Yet we see too much reason to fear, that this is the actual state of a very great number of professing Christians. They are well content to bear that name; and see no reason why they should lay it aside. It subjects them to no particular inconvenience; they take good care that it shall not debar them from any of the profitable or honourable things of this world; nor from many of its customary pleasures. They attend, with decent regularity, the ordinances of their religion, except such as they imagine may require of them a more than ordinary degree of self-denial: and thus they endeavour to make Christianity, which is the purest, the most uncompromising, the most heart-controlling of all religions, compatible with just as much pleasure and indulgence as is not inconsistent with outward decency. This profane hypocrisy, or, to call it by a gentler name, this miserable selfdeceit, in the most important of all concerns, arises simply from this ; that such men have never made choice of their religion. They never choose whom they will serve.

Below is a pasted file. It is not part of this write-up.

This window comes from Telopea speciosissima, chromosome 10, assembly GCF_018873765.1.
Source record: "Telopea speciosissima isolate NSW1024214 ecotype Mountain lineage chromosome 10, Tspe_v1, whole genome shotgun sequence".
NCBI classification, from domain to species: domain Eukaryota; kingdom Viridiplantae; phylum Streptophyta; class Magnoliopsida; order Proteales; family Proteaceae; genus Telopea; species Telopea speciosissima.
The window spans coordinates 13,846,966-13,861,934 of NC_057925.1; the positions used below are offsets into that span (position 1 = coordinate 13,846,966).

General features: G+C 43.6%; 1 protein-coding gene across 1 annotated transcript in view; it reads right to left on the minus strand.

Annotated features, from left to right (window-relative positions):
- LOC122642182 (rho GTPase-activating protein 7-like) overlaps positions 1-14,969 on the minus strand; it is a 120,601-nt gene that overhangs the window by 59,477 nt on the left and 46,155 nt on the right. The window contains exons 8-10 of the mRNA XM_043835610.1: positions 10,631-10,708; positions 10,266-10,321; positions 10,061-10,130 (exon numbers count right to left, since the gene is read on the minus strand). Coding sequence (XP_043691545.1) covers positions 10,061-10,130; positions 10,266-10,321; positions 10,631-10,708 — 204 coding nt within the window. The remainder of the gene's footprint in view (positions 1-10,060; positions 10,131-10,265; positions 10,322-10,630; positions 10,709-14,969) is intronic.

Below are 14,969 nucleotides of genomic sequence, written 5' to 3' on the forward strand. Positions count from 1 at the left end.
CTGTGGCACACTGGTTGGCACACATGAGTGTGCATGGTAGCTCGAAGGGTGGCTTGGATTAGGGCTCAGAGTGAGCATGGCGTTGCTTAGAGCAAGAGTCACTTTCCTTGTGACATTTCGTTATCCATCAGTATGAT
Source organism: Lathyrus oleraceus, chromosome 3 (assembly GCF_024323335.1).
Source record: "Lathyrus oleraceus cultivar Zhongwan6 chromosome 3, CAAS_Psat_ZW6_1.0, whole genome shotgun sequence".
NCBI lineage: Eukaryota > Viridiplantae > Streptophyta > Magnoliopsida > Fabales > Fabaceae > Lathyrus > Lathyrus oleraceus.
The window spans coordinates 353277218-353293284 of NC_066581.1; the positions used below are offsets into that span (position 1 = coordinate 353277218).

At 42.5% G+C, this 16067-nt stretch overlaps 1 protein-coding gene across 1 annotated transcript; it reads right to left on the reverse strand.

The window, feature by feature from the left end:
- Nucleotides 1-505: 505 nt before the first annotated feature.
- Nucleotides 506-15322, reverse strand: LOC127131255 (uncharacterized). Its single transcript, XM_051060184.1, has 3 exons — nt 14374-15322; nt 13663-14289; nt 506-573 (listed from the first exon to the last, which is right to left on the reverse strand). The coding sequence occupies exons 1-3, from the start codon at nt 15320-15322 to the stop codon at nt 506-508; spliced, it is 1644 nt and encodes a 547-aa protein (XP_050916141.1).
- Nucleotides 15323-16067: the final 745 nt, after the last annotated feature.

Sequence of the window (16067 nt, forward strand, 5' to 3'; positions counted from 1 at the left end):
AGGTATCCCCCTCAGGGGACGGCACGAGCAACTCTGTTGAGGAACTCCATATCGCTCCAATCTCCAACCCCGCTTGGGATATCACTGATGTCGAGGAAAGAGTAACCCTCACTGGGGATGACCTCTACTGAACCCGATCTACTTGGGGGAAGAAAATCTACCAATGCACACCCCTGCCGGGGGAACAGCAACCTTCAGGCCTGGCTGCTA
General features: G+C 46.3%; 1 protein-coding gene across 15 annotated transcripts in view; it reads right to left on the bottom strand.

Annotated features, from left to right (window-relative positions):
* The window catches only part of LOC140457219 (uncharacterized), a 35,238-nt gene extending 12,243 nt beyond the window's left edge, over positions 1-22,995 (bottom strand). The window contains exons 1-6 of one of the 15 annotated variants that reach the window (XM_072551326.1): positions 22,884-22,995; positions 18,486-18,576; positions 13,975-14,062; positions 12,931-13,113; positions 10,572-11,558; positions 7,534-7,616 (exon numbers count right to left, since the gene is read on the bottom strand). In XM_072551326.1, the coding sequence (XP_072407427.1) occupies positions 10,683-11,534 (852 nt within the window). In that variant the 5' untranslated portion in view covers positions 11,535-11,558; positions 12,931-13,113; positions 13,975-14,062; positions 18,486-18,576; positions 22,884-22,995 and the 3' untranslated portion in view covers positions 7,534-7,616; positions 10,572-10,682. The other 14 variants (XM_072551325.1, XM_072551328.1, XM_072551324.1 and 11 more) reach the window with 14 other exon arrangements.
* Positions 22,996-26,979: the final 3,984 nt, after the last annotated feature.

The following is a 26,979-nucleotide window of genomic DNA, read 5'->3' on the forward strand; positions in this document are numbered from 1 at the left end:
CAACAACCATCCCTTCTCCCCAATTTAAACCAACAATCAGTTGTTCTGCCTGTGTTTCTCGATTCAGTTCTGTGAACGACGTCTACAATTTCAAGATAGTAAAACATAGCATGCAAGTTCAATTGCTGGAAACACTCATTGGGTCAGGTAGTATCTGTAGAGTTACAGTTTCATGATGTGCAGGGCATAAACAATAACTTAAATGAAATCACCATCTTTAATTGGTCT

3 Matt. xii. 30.

Ask of yourselves whether it be not so. To some, at least, of those who hear me I may propose the question, Have you ever, since you have arrived at years of discretion, applied yourselves in good earnest to consider whether you should embrace religion or not? ever taken a careful and deliberate survey of the various paths, which profess to conduct mankind to happiness, and selected that which leads to life eternal ? When was it that you

Have you

retired within yourselves, to meditate upon the certainty of your being accountable to an almighty and omniscient God, for every part of your conduct, and to consider by what methods you might hope to escape from his just indignation? Did you ever say to yourselves, “I “know that I must inevitably go either to heaven

or to hell; that the strait path and the wide way are both before me to choose, and that “choose I must? I know that I may be saved by Jesus Christ; for he is the way, the truth, and the life ;* no man cometh unto the Father but by him: but then I must come unto him heartily “and resolutely. I am sure that I cannot be “saved by the world; because the world and all “ that it contains will pass away, and the very elements will melt with fervent heat, when my “soul shall receive its eternal doom from the “mouth of the supreme Judge. Nothing can “ make amends to me for the loss of life eternal: “ for what is a man profited, if he gain the whole world and lose his own soul 25 On the “other hand, if I determine to embrace the Gos“pel, and to follow Jesus Christ, I know that I “must submit to many temporal inconveniences; “to much self-denial at least, perhaps to much

* John xiv. 6.

5 Matt. xvi. 26.